Agreements In The Collaborative Process
Most family law cases result in a settlement short of going to trial. If you are just starting a divorce action you are best served by giving thought to your settlement and the settlement process from the very beginning of your case. If you do, the odds greatly increase that you will reach a settlement that incorporates what is important to you as you transition out of your marriage. If you put work into your settlement from the very beginning of your case then you increase the chance that the divorce process will take less time, be more amicable, and be more cost-efficient than a traditional litigation approach to divorce.
Settlement discussions in traditional litigation cases generally do not start for several months after the case is filed. Often the negotiations are done from a distance and only through the attorneys.
In the few litigation cases I have taken since shifting my practice to collaboration I have challenged this approach, working early in the case to sit down with both attorneys and clients to talk about the case, how it is going to be handled, and how best to work towards resolution.
In most cases I encounter resistance to the idea of such discussions. A common response to my request is that having such a meeting would not be productive, or that the meeting should not take place until the attorney takes the opportunity to send out interrogatories, send out subpoenas, and take depositions. As I always advise my clients to provide all relevant information and other information requested without the need for these steps, my experience is that counsel ends up spending a lot of money on information we were offering for minimal cost.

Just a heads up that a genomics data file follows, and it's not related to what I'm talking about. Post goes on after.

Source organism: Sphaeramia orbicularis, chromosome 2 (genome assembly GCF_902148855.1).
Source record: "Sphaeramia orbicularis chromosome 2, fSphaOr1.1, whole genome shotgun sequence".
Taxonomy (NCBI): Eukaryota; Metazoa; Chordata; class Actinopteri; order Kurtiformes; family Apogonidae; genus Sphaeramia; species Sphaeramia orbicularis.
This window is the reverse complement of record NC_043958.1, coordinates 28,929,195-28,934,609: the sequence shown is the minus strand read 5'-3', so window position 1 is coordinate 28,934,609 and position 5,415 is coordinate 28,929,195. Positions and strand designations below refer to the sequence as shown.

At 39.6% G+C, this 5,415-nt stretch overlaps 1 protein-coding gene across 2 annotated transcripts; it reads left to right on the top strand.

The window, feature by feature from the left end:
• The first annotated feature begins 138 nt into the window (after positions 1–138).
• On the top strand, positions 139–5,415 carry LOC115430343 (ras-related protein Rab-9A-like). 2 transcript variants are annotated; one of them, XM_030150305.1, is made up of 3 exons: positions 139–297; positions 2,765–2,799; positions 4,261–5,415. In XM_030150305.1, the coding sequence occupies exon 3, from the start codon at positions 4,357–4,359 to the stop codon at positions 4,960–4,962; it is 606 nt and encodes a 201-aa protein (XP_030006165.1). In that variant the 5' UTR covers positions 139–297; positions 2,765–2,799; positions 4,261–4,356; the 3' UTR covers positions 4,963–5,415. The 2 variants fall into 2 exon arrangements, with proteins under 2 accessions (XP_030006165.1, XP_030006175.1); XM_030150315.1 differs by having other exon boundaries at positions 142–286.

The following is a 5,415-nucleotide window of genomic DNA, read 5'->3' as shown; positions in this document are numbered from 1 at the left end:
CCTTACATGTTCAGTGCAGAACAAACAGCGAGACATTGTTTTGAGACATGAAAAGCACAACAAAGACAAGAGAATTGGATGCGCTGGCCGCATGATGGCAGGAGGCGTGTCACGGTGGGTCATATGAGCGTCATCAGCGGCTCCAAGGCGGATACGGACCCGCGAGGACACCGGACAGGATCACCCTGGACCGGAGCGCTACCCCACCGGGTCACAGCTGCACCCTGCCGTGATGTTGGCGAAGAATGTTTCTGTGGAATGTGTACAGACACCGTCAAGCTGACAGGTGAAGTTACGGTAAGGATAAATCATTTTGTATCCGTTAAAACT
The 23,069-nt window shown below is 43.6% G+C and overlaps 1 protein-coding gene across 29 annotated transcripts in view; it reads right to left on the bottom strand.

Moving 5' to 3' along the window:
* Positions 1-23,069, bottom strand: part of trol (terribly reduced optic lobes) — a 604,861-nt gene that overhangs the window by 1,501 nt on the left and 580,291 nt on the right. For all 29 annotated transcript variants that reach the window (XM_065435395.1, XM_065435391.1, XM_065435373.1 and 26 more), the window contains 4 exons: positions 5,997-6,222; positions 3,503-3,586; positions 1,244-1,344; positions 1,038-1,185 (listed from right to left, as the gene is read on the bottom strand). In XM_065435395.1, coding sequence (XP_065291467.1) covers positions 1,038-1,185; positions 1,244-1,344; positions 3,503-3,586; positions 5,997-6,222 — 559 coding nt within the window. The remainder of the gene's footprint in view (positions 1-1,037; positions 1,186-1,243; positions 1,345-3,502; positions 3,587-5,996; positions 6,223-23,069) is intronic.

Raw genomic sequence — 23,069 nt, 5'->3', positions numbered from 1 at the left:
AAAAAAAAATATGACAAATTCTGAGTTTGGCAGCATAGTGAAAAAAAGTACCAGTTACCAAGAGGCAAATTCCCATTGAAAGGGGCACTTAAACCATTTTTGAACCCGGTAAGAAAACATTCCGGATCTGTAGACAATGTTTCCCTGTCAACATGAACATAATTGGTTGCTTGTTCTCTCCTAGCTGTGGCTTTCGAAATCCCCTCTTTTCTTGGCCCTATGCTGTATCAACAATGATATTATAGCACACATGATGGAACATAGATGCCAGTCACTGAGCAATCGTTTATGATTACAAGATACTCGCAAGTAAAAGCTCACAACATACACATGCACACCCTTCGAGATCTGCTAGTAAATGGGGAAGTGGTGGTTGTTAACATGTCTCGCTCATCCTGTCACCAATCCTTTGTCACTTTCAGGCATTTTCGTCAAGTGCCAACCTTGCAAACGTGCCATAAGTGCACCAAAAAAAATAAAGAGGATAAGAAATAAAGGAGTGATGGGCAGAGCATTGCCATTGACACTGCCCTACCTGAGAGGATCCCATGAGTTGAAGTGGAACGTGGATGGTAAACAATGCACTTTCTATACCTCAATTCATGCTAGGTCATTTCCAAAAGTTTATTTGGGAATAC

What generally happens is that settlement discussions do not really start until trial is coming up. As a result, the settlements that are entered into are done under the stress and pressure of having to get ready and pay for trial, rather than a deliberate consideration that allows the parties to create their agreement without that stress and pressure.
In a Collaborative Case we start working on your settlement from the very first meeting that you have with your attorney. In our first meeting we explore what the client holds important and what they initially are thinking about in terms of having a settlement that works for them. The other attorney is having the same conversation with his/her client, letting them know that a mutually agreed resolution is the ultimate goal of the Collaborative process.
At the first Team meeting the work on your final resolution really begins, and it begins with all of us working together.
Considering the resolution of your case just as it is beginning can be a hard thing to do but the benefits of doing so far outweigh putting it off.
Choosing a process that is supportive of your working on a satisfactory resolution from very early in your case is easier, because the clear choice is the Collaborative process.